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American appearance bank Basil Hall beautiful become body British buildings built called Captain carried character chief Choctaws church considerable consists contained course covered Creek crossed described direction distance effect England English erected extended fall feet five forest four French gives Government half Hall hand head height Hodgson houses hundred importance Indians inhabitants interesting land laws length less living look manners means miles Mississippi mountain mouth natural nearly never North object occupied Ohio original Orleans party passed persons Philadelphia population present President principal Quaker reached remarks respect rising river road round says seat seems seen side situated slaves society sometimes soon South spirit stands stream streets supposed swamps territory thing tion town Traveller trees tribes United village Washington whole woods York
Side 242 - And these words, which I command thee this day, shall be upon thy heart; and thou shalt teach them diligently unto thy children, and shalt talk of them when thou sittest in thy house, and when thou walkest by the way, and when thou liest down, and when thou risest up.
Side 131 - But the distant finishing which nature has given to the picture, is of a very different character. It is a true contrast to the foreground. It is as placid and delightful as that is wild and tremendous. For the mountain being cloven asunder, she presents to your eye, through the cleft, a small catch of smooth blue horizon...
Side 130 - ... afterwards, that in this place particularly they have been dammed up by the Blue Ridge of mountains, and have formed an ocean which filled the whole valley ; that continuing to rise they have at length broken over at this spot, and have torn the mountain down from its summit to its base.
Side 130 - The passage of the Potomac through the Blue Ridge is, perhaps, one of the most stupendous scenes in nature. You stand on a very high point of land. On your right comes up the Shenandoah, having ranged along the foot of the mountain an hundred miles to seek a vent.
Side 173 - There is, however, a circumstance attending these colonies which, in my opinion, fully counterbalances this difference, and makes the spirit of liberty still more high and haughty than in those to the northward. It is that in Virginia and the Carolinas they have a vast multitude of slaves.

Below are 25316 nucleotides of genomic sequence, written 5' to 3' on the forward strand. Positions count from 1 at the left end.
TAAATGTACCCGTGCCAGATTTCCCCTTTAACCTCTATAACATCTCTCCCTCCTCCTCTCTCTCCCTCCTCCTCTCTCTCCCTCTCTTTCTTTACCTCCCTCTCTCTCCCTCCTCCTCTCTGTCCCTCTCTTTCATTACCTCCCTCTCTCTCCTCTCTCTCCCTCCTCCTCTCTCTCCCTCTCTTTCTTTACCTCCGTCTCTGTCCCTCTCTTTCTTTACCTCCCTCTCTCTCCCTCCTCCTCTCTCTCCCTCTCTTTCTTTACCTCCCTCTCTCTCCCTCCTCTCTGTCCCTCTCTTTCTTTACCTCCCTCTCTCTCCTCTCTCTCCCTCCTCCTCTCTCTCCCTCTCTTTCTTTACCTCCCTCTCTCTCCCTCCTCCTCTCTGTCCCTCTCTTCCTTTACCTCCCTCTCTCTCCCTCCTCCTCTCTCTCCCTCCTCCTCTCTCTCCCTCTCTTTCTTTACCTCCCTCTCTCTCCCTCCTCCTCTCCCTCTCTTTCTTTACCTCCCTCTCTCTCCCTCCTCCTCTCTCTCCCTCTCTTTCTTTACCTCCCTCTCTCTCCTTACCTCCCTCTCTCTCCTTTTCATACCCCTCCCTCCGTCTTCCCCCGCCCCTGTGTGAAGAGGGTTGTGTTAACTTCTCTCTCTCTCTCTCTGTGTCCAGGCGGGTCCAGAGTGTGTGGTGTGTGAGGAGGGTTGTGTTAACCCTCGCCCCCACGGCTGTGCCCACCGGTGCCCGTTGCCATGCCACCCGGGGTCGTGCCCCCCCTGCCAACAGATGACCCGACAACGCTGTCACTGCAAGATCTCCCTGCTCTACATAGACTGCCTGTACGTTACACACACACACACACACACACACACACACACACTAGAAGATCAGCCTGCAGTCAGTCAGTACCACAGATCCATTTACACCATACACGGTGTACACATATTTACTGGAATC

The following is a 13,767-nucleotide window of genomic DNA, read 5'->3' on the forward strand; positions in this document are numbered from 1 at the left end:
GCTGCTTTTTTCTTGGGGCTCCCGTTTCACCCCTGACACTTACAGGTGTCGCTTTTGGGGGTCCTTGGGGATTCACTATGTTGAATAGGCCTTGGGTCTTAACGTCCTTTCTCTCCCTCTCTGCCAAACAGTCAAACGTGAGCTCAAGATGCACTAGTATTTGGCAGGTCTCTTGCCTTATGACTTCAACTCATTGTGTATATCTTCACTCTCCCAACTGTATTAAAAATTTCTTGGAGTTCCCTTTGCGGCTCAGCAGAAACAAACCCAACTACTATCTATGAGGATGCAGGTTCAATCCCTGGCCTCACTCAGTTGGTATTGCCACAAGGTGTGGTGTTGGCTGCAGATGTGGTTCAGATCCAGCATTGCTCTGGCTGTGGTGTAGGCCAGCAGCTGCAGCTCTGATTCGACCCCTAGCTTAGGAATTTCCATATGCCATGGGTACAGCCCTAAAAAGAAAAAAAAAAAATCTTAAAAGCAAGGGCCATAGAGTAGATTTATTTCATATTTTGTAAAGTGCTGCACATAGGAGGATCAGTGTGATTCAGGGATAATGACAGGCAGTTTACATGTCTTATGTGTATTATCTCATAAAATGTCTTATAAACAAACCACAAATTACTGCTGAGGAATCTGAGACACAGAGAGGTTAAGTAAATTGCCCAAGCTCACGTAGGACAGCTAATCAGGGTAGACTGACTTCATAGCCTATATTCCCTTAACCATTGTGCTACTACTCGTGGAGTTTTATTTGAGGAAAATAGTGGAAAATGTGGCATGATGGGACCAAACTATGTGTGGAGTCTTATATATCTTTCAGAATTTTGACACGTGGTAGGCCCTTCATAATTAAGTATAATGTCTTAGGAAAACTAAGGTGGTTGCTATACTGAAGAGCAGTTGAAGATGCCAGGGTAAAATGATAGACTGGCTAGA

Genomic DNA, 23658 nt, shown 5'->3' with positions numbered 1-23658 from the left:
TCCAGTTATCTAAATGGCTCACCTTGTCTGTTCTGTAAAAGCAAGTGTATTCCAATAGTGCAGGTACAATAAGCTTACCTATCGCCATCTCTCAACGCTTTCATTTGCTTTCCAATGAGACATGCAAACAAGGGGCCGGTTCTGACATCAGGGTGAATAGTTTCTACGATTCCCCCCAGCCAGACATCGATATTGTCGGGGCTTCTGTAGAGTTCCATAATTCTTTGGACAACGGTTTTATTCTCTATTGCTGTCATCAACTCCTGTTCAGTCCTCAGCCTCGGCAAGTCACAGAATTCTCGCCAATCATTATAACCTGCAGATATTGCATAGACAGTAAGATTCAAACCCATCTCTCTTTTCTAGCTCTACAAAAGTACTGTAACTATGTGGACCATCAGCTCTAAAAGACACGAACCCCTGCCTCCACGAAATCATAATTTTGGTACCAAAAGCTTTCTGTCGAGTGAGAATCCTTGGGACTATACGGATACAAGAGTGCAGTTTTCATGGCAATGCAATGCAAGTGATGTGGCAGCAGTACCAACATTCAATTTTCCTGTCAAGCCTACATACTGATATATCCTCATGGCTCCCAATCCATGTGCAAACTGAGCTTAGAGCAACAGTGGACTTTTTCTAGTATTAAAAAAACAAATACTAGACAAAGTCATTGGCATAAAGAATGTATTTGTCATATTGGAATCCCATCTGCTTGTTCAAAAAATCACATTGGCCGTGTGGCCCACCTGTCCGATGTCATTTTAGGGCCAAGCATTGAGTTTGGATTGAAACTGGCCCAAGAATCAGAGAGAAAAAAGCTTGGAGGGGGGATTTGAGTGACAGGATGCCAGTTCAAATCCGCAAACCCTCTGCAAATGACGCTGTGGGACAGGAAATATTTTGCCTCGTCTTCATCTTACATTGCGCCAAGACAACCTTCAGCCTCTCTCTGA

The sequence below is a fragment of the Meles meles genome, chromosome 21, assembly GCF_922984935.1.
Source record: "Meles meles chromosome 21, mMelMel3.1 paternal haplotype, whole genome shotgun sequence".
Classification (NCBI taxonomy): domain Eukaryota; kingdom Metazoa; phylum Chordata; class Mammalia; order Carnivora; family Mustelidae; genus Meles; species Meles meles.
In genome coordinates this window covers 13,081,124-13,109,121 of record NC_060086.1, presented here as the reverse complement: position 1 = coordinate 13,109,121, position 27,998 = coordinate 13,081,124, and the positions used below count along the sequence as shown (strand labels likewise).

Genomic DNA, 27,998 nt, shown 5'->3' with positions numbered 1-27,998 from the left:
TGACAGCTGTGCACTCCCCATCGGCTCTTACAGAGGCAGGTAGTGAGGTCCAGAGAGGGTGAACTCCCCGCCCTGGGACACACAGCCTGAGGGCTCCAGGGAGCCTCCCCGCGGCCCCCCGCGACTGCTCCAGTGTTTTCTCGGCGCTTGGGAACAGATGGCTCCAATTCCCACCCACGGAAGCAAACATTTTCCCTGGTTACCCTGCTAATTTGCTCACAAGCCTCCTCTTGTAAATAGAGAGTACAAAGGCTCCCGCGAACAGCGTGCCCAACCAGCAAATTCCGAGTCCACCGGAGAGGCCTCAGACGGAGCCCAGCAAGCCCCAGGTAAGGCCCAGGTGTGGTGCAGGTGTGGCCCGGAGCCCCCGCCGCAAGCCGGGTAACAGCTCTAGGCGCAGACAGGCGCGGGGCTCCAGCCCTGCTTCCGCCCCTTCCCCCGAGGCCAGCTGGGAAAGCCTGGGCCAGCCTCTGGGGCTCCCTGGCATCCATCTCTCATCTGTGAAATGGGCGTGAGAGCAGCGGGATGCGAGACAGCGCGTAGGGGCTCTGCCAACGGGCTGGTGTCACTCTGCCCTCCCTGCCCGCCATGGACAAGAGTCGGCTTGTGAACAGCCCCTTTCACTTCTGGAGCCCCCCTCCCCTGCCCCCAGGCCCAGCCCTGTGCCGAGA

Side 137 - ... feet. A part of this thickness is constituted by a coat of earth, which gives growth to many large trees. The residue, with the hill on both sides, is one solid rock of limestone. The arch approaches the Semielliptical form; but the larger axis of the ellipsis, which would be the cord of the arch, is many times longer than the transverse.
Side 131 - For the mountain being cloven asunder, she presents to your eye, through the cleft, a small catch of smooth blue horizon, at an infinite distance in the plain country, inviting you, as it were, from the riot and tumult roaring around, to pass through the breach and participate of the calm below.
Side 131 - ... infinite distance in the plain country, inviting you, as it were, from the riot and tumult roaring around, to pass through the breach and participate of the calm below. Here the eye ultimately composes itself; and that Way, too, the road happens actually to lead.
Side 263 - There they may be secured in the enjoyment of governments of their own choice, subject to no other control from the United States than such as may be necessary to preserve peace on the frontier, and between the several tribes.
Side 262 - A portion, however, of the Southern tribes, having mingled much with the whites, and made some progress in the arts of civilized life. have lately attempted to erect an independent government, within the limits of Georgia and Alabama. These States, claiming to be the only Sovereigns within their territories, extended their laws over the Indians ; which induced the latter to call upon the United States for protection. Under these circumstances, the question presented was, whether the...